Roasted cauliflower, hazelnut, celery, pomegranate and parsley salad*

Mejadra - Green lentils, spiced basmati rice, fried onions*

Hoisin, chili and garlic roasted brussel sprouts (recipe)

Roasted butternut and winter squash with cilantro garlic and spiced yogurt sauce (recipe)

White wine, cardamom and saffron poached pears*

Spice, chocolate and citrus zest cookies with lemon glaze*

*Recipe taken from Yotam Ottolenghi's Jerusalem

recipe revisited: cranberry sauce

There are certain foods you grow up with that will forever evoke nostalgia and comfort.  And while we've all got our favorite from-scratch food memories, there's usually a few boxed, canned or processed guilty pleasures that delight us, despite our now "knowing better". For many Americans - my mother included - this includes jellied cranberry sauce.  Straight from the can, with the ridges of course, and perhaps best enjoyed smashed into a leftover-turkey sandwich.  Needless to say, it took some fighting on my part to impose the glory that is homemade cranberry sauce on our family Thanksgiving feast.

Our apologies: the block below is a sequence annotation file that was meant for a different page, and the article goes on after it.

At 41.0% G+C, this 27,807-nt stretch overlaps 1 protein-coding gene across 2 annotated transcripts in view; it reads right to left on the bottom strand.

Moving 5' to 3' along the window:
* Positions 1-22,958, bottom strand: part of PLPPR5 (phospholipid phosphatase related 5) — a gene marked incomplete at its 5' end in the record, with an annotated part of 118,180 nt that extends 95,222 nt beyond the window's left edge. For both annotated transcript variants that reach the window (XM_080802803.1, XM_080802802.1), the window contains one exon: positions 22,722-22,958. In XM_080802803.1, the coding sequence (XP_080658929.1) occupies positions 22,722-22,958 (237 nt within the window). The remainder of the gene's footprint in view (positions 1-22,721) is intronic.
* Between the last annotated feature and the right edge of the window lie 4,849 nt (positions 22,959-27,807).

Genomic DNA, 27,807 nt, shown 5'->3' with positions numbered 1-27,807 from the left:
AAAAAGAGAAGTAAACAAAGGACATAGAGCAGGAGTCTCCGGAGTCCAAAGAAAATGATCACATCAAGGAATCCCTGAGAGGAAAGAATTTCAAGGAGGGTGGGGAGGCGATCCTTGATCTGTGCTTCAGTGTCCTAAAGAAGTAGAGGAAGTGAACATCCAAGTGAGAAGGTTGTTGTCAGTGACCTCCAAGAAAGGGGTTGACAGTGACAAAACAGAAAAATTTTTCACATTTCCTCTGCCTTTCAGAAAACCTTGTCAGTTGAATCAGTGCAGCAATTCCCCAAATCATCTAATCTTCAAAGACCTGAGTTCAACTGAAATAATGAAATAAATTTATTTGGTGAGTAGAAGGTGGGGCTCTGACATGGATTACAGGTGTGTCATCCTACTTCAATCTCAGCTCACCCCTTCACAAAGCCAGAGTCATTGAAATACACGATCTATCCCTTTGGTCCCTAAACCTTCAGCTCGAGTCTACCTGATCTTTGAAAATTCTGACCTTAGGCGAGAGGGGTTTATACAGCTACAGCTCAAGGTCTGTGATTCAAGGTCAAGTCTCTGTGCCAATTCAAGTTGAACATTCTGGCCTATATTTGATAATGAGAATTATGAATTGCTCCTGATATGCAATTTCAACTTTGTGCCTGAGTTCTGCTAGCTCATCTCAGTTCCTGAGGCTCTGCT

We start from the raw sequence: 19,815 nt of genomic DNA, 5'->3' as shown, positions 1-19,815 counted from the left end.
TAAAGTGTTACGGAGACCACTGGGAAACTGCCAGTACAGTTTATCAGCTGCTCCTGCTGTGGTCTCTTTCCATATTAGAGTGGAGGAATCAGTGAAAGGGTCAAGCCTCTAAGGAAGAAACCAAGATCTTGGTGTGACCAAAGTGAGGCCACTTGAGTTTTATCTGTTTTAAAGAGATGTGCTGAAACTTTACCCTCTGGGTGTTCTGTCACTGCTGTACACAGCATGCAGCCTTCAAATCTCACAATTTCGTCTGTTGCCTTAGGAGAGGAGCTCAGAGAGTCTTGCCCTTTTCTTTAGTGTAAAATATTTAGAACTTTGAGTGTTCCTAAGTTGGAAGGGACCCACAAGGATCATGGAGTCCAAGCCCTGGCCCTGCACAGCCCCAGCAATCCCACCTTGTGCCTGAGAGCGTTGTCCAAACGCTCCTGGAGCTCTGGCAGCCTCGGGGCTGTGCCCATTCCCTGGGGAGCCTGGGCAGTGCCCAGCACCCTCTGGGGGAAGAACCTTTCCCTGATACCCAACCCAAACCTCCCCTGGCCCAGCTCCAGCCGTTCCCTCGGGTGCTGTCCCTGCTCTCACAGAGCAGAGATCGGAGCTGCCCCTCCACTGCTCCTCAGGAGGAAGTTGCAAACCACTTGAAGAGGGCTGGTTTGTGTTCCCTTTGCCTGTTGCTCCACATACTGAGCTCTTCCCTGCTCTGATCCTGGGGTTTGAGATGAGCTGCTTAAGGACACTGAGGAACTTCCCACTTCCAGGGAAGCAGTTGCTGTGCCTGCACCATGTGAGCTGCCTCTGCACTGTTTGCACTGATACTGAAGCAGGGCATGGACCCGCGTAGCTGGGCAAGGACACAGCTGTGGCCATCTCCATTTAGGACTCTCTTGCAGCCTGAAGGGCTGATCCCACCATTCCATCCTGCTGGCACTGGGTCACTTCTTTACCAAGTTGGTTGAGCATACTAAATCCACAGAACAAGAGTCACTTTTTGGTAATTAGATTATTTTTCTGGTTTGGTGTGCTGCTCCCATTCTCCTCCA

Last year's batch was a resounding success (I really do not like super-sweet anything, so I used about 1/3 the sugar suggested in the recipe I found, and just upped the OJ quotient).  However, being the ever-curious and instinctual cook that I am, I didn't write down the recipe.  So much the better! - because that means more experimenting this year.

Note : I don't usually measure when I cook - so I provide estimated measurements, which you should play around with!